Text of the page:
The paediatrician may also refer your child to a specialist in children’s epilepsy. They will be a paediatric neurologist. This is likely if your child seems to be developing another syndrome. These could include Dravet syndrome or EMAtS (epilepsy with myoclonic-atonic seizures). This could also happen if your child’s seizures are happening often.
You may be given a diagnosis of GEFS+ as a family. This could happen if your child has febrile seizures and there’s a history of seizures in the family too. If a mutation in a gene is found in your child and other family members, this will confirm the diagnosis.
Your child and any other affected family members may be offered a genetic test to look for any gene mutations. This is usually a simple blood test. Identifying a particular mutation can help understand how your child’s epilepsy may progress. If there is a family history of epilepsy, you and your child will also have a referral to a specialist. This will be a clinical geneticist. These specialists diagnose and look after families with genetic disorders. This will be to discuss any genetic test results and help with planning future pregnancies.
Your child’s treatment will depend on the type of seizures they have. If your child has febrile seizures only, they won’t need regular treatment with epilepsy medicines. If your child has other seizure types, the paediatrician is likely to prescribe epilepsy medicines. The choice of medicine will depend on the seizure type or types that your child has. The most commonly used medicines are:
- Sodium valproate
In some cases, your child may need a combination of epilepsy medicines to treat seizures. This is more likely if your child has a more severe form of epilepsy, such as EMAtS or Dravet syndrome.
Sodium valproate can harm an unborn baby if taken during pregnancy. For this reason, if your child is able to get pregnant, or may do when they’re older, your child’s paediatrician will usually suggest an alternative medicine. If they do recommend treatment with sodium valproate, they will discuss the risks and benefits with you and your child first.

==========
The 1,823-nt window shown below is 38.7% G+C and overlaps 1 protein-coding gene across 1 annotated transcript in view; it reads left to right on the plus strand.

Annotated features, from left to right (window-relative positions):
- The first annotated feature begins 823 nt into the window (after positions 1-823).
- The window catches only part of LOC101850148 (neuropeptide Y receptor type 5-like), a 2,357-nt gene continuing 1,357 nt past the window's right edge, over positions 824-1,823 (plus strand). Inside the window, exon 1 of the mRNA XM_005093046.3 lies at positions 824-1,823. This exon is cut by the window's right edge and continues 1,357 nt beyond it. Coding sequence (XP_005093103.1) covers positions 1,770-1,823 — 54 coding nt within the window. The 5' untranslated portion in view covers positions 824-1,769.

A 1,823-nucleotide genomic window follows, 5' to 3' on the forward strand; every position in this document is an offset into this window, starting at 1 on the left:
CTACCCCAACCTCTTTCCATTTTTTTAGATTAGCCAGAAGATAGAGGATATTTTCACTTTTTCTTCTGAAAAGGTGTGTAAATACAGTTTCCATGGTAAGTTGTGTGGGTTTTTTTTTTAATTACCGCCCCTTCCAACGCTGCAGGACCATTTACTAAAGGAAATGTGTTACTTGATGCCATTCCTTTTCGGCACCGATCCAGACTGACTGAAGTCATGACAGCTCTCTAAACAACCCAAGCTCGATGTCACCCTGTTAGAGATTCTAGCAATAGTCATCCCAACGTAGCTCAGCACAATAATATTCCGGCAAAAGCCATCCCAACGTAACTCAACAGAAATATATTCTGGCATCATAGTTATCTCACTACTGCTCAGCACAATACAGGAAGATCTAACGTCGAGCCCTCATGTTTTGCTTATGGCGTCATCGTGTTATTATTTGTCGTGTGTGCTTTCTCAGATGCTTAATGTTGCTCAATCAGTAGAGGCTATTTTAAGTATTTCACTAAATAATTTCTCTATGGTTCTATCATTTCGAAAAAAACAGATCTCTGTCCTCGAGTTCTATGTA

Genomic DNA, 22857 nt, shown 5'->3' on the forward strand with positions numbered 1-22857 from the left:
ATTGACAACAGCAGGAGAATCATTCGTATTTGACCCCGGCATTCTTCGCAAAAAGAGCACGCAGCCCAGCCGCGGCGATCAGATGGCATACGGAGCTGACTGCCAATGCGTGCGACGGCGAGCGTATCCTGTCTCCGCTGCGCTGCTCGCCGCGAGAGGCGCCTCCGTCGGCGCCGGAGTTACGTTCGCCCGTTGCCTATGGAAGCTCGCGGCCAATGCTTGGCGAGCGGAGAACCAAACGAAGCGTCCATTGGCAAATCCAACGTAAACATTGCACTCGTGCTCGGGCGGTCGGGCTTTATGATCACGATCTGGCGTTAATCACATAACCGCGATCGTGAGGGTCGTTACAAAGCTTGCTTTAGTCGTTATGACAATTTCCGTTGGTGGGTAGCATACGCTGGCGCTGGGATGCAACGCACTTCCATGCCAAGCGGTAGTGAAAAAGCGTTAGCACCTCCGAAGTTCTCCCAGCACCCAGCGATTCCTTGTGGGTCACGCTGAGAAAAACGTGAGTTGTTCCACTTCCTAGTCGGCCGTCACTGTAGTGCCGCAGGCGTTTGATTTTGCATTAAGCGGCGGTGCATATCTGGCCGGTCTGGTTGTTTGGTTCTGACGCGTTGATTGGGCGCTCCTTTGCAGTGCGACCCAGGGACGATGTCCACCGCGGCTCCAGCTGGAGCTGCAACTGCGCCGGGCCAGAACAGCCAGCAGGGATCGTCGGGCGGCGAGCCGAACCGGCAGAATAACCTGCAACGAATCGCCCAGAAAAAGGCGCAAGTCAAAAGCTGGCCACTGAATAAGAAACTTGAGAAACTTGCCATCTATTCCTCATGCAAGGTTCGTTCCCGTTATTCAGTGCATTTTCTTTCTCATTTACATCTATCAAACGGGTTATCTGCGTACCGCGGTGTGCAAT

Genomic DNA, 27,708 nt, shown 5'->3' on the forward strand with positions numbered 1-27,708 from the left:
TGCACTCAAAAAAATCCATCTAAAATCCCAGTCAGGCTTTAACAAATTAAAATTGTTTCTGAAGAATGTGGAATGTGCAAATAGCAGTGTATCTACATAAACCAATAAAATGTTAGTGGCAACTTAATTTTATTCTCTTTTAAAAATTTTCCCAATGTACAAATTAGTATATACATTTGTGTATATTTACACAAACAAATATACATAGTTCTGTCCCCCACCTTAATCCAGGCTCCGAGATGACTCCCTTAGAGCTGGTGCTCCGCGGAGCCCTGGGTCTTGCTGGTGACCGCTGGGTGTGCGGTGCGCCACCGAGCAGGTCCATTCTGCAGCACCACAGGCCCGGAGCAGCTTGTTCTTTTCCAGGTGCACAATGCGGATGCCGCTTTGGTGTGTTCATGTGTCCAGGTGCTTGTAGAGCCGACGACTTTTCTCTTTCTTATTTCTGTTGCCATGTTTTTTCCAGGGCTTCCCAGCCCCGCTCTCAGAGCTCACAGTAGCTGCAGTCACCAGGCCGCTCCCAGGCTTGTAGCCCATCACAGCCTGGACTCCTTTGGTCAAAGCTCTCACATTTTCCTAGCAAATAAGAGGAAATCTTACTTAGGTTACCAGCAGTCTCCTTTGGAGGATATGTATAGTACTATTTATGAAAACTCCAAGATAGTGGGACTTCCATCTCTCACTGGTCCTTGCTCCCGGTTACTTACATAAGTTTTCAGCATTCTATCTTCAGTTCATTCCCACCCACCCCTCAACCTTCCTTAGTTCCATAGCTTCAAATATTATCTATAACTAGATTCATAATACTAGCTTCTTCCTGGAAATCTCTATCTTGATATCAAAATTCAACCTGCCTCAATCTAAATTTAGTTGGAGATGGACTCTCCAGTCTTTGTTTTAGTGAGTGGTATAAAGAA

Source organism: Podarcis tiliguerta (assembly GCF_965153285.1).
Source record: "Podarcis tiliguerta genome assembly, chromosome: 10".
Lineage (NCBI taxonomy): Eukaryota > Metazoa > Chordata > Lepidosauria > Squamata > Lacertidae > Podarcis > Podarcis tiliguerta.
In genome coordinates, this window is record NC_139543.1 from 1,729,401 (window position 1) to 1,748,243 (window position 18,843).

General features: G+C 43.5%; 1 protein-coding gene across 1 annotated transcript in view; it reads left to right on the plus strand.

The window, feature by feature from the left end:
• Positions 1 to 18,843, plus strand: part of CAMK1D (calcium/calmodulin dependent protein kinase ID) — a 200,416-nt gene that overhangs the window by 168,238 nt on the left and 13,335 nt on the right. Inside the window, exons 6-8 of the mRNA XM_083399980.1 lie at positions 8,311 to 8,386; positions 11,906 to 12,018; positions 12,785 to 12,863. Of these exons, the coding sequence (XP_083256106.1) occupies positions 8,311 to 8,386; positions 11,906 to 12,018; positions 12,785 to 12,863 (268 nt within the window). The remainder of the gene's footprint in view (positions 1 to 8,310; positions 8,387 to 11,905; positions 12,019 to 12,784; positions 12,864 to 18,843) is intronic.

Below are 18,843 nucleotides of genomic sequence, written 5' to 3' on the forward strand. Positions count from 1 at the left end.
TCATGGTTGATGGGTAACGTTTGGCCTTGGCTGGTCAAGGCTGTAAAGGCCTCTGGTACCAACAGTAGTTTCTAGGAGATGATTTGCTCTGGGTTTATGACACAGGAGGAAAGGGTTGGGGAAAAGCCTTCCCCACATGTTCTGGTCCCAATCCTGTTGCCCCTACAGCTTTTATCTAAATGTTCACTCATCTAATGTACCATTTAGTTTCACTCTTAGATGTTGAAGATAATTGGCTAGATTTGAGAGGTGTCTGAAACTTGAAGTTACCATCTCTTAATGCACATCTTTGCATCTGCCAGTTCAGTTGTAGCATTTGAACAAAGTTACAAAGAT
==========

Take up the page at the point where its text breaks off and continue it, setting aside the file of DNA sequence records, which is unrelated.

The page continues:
If your child has this syndrome, they may have seizures that last a long time or happen one after another. This is called status epilepticus. Your child’s paediatrician will discuss a ‘rescue’ or emergency care plan with you. This is to treat any prolonged or repeated seizures. These are a medical emergency.
You can find information about treatments on the Medicines for Children website.
The St John’s Ambulance website has information on how to put a baby in the recovery position. You can’t prevent a febrile seizure so you shouldn’t sponge them with cold water or try to take their clothes off.
The outlook for your child depends on the type of seizures that they have. Febrile seizures usually stop after the age of 6 years, but children with GEFS+ can have them for longer. Most children will stop having seizures in late childhood or early teenage years. It is rare for seizures to continue into adult life.
Your child’s paediatric neurologist will be able to tell you whether it’s possible they may have EMAtS or Dravet syndrome. Sometimes this only becomes clear over a number of months or years.
Epilepsy Action has information and support for parents of children with epilepsy.
Freephone helpline: 0808 808 3555
Charity dedicated to improving the lives of people affected by Dravet Syndrome through support, education and medical research.
Phone: 01246 912 421